The Children’s Trust has a strong relationship with the Hampshire Safeguarding Children Board, the statutory body responsible for co-ordinating, monitoring and challenging partner agencies in safeguarding children in the county. We will continue to work together to develop and improve services, including early help and promoting child safety with parents and carers. This Plan is informed by the findings and recommendations of the Safeguarding Children Board, who produce a report every year on the effectiveness of services in Hampshire.
Building new relationships
In evolving and adapting to national policy frameworks for schools and public health, the Children’s Trust will work to develop strong relationships with new and existing partners. Key relationships will be with the organisations responsible for commissioning and delivering health services, and with the schools responsible for providing a high-quality education for Hampshire’s children and young people, whether a maintained school or an academy.
Engaging with health commissioners and service providers to promote public health outcomes will be led by Hampshire’s emerging Health and Well-being Board, a new statutory partnership from 2013. The Children’s Trust and Health and Well-being Board will work together in developing coherent strategies for improving child health, that reflect joint needs assessment and shared priorities.
Hampshire’s Children’s Trust believes that regardless of individual governance arrangements, all schools and academies have a key role to play in improving outcomes for children and young people, as established by the duty to co-operate. The trend towards increasing freedom and responsibility for all schools is also balanced by a requirement for the County Council to champion the interests of children and families, including securing a sufficient supply of school places, tackling underperformance and ensuring high standards, and supporting vulnerable children. Working together remains the best mechanism for delivering these three key objectives.
Promoting diversity in the provision of services for children, young people and families
Much of Hampshire’s expertise in working with children, young people and families lies in the voluntary and community sector. Hampshire Children’s Trust is committed to developing opportunities for voluntary, community and social enterprise organisations to shape and deliver services, in line with the localism and Big Society agendas. In 2012/13, £1.6m has been invested in local voluntary and independent sector organisations to deliver youth support services, based on assessments of need by LCPs.
Exploring new funding models
The Children’s Trust will explore the potential use of new funding models to support services for children and young people. This may include community budgets, a new Government approach to giving local public sector partners greater freedom to work together to redesign services around the needs of residents. The intention is to improve outcomes, reduce duplication and save money. Nationally, these budgets are being trialled as a way of delivering integrated services to families with multiple problems.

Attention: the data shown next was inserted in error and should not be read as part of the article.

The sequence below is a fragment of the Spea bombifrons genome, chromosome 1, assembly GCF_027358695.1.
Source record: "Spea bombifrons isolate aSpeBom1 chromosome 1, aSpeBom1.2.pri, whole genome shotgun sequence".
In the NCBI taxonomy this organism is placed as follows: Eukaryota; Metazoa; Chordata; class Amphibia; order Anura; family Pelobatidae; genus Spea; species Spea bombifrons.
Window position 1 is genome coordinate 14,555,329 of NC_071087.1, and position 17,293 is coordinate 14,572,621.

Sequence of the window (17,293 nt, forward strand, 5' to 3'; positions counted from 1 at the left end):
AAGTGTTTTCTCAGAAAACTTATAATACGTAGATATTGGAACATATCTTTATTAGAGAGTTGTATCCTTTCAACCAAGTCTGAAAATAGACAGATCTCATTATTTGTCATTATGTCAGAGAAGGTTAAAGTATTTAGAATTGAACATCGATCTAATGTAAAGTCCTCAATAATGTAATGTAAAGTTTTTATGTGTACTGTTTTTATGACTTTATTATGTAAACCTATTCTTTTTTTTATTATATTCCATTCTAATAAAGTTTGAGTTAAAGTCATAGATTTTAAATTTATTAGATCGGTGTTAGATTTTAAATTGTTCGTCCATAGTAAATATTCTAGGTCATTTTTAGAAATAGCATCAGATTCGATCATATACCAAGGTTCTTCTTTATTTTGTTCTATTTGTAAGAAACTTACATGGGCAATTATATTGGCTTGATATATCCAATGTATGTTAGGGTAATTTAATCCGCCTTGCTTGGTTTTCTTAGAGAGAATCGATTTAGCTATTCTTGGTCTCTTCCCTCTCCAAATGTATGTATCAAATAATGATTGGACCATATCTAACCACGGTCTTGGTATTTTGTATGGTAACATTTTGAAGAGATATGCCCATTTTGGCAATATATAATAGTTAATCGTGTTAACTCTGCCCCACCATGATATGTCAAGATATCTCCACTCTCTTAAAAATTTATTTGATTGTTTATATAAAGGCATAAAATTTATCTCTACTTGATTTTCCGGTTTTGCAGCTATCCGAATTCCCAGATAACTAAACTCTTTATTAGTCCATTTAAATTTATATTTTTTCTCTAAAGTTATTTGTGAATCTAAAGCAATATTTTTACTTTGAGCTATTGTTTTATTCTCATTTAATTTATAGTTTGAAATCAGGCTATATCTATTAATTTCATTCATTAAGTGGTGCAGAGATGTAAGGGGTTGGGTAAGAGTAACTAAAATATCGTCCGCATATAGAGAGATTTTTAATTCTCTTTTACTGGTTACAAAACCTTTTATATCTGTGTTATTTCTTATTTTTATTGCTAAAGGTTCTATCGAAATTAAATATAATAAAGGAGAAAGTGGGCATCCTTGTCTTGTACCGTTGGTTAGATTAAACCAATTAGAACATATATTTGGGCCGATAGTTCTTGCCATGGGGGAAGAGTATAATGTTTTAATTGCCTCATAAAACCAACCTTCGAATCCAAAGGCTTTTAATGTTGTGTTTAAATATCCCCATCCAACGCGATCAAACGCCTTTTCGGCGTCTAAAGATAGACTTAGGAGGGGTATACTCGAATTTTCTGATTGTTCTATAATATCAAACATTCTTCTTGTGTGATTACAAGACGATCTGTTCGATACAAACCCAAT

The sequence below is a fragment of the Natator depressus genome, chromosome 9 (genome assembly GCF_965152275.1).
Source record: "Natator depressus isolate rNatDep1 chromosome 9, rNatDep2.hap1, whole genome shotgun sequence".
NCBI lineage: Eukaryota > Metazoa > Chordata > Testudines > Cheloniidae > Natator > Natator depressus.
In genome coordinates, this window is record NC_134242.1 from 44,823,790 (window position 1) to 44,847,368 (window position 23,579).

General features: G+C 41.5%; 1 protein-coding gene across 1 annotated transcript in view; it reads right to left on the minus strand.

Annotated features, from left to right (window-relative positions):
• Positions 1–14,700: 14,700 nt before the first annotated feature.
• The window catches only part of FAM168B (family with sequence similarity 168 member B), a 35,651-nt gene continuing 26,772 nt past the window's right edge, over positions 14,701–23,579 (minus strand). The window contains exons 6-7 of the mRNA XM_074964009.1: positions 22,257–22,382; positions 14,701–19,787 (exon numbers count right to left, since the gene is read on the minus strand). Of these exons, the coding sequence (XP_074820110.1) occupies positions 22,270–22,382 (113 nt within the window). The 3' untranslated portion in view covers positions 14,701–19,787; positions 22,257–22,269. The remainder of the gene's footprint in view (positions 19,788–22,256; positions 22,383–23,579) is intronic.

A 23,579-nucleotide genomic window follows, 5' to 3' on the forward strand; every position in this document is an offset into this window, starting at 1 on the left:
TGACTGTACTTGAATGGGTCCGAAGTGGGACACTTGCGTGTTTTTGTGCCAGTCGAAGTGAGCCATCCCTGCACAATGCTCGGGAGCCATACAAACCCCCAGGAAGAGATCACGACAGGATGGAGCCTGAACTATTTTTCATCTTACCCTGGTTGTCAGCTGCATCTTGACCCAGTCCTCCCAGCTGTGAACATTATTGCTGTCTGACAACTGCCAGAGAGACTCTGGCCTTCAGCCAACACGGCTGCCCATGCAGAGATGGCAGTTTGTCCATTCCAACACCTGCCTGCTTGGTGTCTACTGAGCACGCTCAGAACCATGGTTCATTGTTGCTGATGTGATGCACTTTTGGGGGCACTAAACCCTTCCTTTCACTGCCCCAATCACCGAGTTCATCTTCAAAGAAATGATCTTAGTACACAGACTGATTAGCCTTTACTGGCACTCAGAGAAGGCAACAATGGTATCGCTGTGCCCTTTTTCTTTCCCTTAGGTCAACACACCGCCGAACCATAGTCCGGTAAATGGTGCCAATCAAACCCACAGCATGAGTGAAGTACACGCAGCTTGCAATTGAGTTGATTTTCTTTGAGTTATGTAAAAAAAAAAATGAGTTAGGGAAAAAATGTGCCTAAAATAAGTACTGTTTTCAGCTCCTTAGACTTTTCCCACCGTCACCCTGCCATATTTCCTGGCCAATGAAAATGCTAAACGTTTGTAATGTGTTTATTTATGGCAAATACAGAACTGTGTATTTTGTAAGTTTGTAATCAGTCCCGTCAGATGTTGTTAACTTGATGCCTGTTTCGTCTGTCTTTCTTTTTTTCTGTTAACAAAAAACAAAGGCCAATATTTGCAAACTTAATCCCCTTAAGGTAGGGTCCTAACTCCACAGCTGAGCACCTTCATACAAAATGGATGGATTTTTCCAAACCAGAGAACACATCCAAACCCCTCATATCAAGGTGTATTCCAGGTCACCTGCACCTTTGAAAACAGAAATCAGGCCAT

Links to other plans and strategies
Effective delivery of the CYPP is linked to a number of other key plans and strategies, including the:
- Youth Justice Plan
- Rural Delivery Strategy
- Crime and Disorder Strategy
- Young Carers Strategy
- Participation Strategy
- Hampshire Safeguarding Children Board Business Plan
- Primary Care Trust/local GP commissioning group plans
- Joint Health and Well-being Strategy (from 2013)
- Play Strategy
- Economic Development Strategy.
Progress against the CYPP is measured against the success indicators outlined in the Action Plan. The Children’s Trust Board receives reports on progress twice yearly. A clear reporting structure for Hampshire’s Children’s Trust is outlined in the Governance Framework and Terms of Reference. This is summarised below.
Children’s Trust Business Group
The Business Group is responsible for reporting progress against the CYPP to the Children’s Trust Board. As part of this process, the Business Group will:
- ask partners to provide relevant information on progress made in implementing their local delivery plans
- review priorities and targets and progress towards them and identify risks and issues in the delivery of the CYPP
- interrogate performance indicator data, where appropriate
- recommend strategic actions to the Children’s Trust Board, where targets are not being met.
Local Children’s Partnerships
The reporting structure for LCPs consists of:
- developing and implementing a local delivery plan, identifying key priorities and actions to improve outcomes for children and young people within communities
- twice-yearly reporting of progress against local delivery plans, in order to inform reporting against the CYPP.
It is recommended that LCPs develop and implement a local delivery plan, identifying key priorities and actions to improve outcomes for children and young people within their communities. These will be informed by the key priorities of the CYPP. Each plan should contain clear measures that can be used to monitor progress and inform any distribution of resource.